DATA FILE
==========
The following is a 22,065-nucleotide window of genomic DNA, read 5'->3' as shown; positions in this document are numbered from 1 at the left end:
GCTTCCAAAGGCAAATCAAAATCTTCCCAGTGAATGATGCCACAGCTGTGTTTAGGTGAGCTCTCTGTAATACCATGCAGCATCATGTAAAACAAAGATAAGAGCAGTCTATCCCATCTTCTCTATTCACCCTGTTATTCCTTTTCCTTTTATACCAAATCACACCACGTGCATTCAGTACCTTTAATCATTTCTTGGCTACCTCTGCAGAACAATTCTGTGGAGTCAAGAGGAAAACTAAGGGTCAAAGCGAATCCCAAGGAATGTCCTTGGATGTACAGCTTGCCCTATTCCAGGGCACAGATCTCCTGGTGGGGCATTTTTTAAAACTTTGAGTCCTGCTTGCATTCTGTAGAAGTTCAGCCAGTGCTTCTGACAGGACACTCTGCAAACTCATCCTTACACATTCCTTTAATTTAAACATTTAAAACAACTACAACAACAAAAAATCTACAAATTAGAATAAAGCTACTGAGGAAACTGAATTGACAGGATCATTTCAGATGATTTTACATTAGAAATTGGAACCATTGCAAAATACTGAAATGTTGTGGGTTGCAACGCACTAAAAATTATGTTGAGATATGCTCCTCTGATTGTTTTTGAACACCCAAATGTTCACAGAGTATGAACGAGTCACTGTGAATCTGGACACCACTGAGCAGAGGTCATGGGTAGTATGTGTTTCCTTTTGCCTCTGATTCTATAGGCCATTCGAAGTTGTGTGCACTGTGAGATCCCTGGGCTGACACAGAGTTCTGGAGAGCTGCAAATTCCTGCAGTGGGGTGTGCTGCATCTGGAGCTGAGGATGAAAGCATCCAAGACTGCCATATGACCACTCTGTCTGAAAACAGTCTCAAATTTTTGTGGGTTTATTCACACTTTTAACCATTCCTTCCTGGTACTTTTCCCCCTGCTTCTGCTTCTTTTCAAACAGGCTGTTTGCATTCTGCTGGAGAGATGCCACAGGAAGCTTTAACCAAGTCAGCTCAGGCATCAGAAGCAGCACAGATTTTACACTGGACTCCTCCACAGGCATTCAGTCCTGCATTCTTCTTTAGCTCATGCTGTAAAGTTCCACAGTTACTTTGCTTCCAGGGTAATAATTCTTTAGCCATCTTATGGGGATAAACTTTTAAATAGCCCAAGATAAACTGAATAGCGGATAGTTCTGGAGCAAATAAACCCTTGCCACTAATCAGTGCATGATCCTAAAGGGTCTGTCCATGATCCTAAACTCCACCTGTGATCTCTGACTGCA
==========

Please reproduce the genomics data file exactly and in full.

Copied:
The following is a 22,065-nucleotide window of genomic DNA, read 5'->3' as shown; positions in this document are numbered from 1 at the left end:
GCTTCCAAAGGCAAATCAAAATCTTCCCAGTGAATGATGCCACAGCTGTGTTTAGGTGAGCTCTCTGTAATACCATGCAGCATCATGTAAAACAAAGATAAGAGCAGTCTATCCCATCTTCTCTATTCACCCTGTTATTCCTTTTCCTTTTATACCAAATCACACCACGTGCATTCAGTACCTTTAATCATTTCTTGGCTACCTCTGCAGAACAATTCTGTGGAGTCAAGAGGAAAACTAAGGGTCAAAGCGAATCCCAAGGAATGTCCTTGGATGTACAGCTTGCCCTATTCCAGGGCACAGATCTCCTGGTGGGGCATTTTTTAAAACTTTGAGTCCTGCTTGCATTCTGTAGAAGTTCAGCCAGTGCTTCTGACAGGACACTCTGCAAACTCATCCTTACACATTCCTTTAATTTAAACATTTAAAACAACTACAACAACAAAAAATCTACAAATTAGAATAAAGCTACTGAGGAAACTGAATTGACAGGATCATTTCAGATGATTTTACATTAGAAATTGGAACCATTGCAAAATACTGAAATGTTGTGGGTTGCAACGCACTAAAAATTATGTTGAGATATGCTCCTCTGATTGTTTTTGAACACCCAAATGTTCACAGAGTATGAACGAGTCACTGTGAATCTGGACACCACTGAGCAGAGGTCATGGGTAGTATGTGTTTCCTTTTGCCTCTGATTCTATAGGCCATTCGAAGTTGTGTGCACTGTGAGATCCCTGGGCTGACACAGAGTTCTGGAGAGCTGCAAATTCCTGCAGTGGGGTGTGCTGCATCTGGAGCTGAGGATGAAAGCATCCAAGACTGCCATATGACCACTCTGTCTGAAAACAGTCTCAAATTTTTGTGGGTTTATTCACACTTTTAACCATTCCTTCCTGGTACTTTTCCCCCTGCTTCTGCTTCTTTTCAAACAGGCTGTTTGCATTCTGCTGGAGAGATGCCACAGGAAGCTTTAACCAAGTCAGCTCAGGCATCAGAAGCAGCACAGATTTTACACTGGACTCCTCCACAGGCATTCAGTCCTGCATTCTTCTTTAGCTCATGCTGTAAAGTTCCACAGTTACTTTGCTTCCAGGGTAATAATTCTTTAGCCATCTTATGGGGATAAACTTTTAAATAGCCCAAGATAAACTGAATAGCGGATAGTTCTGGAGCAAATAAACCCTTGCCACTAATCAGTGCATGATCCTAAAGGGTCTGTCCATGATCCTAAACTCCACCTGTGATCTCTGACTGCA